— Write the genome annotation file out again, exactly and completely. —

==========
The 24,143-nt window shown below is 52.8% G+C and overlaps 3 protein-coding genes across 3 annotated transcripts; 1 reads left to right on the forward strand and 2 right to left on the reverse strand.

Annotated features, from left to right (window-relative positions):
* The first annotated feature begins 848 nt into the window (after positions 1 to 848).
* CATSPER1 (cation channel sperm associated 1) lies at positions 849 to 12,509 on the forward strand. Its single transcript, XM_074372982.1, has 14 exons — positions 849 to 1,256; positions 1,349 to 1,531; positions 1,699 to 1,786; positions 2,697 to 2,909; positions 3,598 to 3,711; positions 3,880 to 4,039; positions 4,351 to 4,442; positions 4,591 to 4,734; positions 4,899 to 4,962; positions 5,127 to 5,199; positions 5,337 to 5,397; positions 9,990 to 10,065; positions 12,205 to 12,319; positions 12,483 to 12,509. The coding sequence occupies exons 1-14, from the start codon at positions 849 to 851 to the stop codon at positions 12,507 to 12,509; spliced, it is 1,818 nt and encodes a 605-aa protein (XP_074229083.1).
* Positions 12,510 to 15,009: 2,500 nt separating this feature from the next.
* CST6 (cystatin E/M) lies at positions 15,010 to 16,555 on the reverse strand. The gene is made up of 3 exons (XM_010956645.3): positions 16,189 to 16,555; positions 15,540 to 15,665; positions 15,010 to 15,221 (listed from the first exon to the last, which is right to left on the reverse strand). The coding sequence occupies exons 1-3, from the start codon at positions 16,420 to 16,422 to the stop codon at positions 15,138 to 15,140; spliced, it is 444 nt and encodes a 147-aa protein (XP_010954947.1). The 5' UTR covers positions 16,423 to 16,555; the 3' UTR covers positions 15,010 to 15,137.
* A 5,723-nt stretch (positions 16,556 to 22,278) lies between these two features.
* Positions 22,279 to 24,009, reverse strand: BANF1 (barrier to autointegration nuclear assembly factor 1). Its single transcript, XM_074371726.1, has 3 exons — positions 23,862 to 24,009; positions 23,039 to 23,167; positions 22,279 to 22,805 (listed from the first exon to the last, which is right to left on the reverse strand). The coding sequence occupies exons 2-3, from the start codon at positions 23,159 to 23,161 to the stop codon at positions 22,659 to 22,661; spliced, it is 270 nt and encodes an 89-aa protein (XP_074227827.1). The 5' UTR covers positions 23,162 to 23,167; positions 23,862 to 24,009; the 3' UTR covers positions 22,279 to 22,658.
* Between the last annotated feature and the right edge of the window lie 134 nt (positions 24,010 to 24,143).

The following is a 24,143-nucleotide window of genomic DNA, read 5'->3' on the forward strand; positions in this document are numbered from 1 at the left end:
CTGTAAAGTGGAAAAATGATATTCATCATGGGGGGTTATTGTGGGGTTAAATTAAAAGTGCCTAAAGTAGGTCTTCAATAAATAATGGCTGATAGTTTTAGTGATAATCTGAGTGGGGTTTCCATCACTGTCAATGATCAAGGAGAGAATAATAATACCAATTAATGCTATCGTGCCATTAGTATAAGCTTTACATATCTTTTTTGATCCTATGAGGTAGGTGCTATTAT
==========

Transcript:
The 24,143-nt window shown below is 52.8% G+C and overlaps 3 protein-coding genes across 3 annotated transcripts; 1 reads left to right on the forward strand and 2 right to left on the reverse strand.

Annotated features, from left to right (window-relative positions):
* The first annotated feature begins 848 nt into the window (after positions 1 to 848).
* CATSPER1 (cation channel sperm associated 1) lies at positions 849 to 12,509 on the forward strand. Its single transcript, XM_074372982.1, has 14 exons — positions 849 to 1,256; positions 1,349 to 1,531; positions 1,699 to 1,786; positions 2,697 to 2,909; positions 3,598 to 3,711; positions 3,880 to 4,039; positions 4,351 to 4,442; positions 4,591 to 4,734; positions 4,899 to 4,962; positions 5,127 to 5,199; positions 5,337 to 5,397; positions 9,990 to 10,065; positions 12,205 to 12,319; positions 12,483 to 12,509. The coding sequence occupies exons 1-14, from the start codon at positions 849 to 851 to the stop codon at positions 12,507 to 12,509; spliced, it is 1,818 nt and encodes a 605-aa protein (XP_074229083.1).
* Positions 12,510 to 15,009: 2,500 nt separating this feature from the next.
* CST6 (cystatin E/M) lies at positions 15,010 to 16,555 on the reverse strand. The gene is made up of 3 exons (XM_010956645.3): positions 16,189 to 16,555; positions 15,540 to 15,665; positions 15,010 to 15,221 (listed from the first exon to the last, which is right to left on the reverse strand). The coding sequence occupies exons 1-3, from the start codon at positions 16,420 to 16,422 to the stop codon at positions 15,138 to 15,140; spliced, it is 444 nt and encodes a 147-aa protein (XP_010954947.1). The 5' UTR covers positions 16,423 to 16,555; the 3' UTR covers positions 15,010 to 15,137.
* A 5,723-nt stretch (positions 16,556 to 22,278) lies between these two features.
* Positions 22,279 to 24,009, reverse strand: BANF1 (barrier to autointegration nuclear assembly factor 1). Its single transcript, XM_074371726.1, has 3 exons — positions 23,862 to 24,009; positions 23,039 to 23,167; positions 22,279 to 22,805 (listed from the first exon to the last, which is right to left on the reverse strand). The coding sequence occupies exons 2-3, from the start codon at positions 23,159 to 23,161 to the stop codon at positions 22,659 to 22,661; spliced, it is 270 nt and encodes an 89-aa protein (XP_074227827.1). The 5' UTR covers positions 23,162 to 23,167; positions 23,862 to 24,009; the 3' UTR covers positions 22,279 to 22,658.
* Between the last annotated feature and the right edge of the window lie 134 nt (positions 24,010 to 24,143).

The following is a 24,143-nucleotide window of genomic DNA, read 5'->3' on the forward strand; positions in this document are numbered from 1 at the left end:
CTGTAAAGTGGAAAAATGATATTCATCATGGGGGGTTATTGTGGGGTTAAATTAAAAGTGCCTAAAGTAGGTCTTCAATAAATAATGGCTGATAGTTTTAGTGATAATCTGAGTGGGGTTTCCATCACTGTCAATGATCAAGGAGAGAATAATAATACCAATTAATGCTATCGTGCCATTAGTATAAGCTTTACATATCTTTTTTGATCCTATGAGGTAGGTGCTATTAT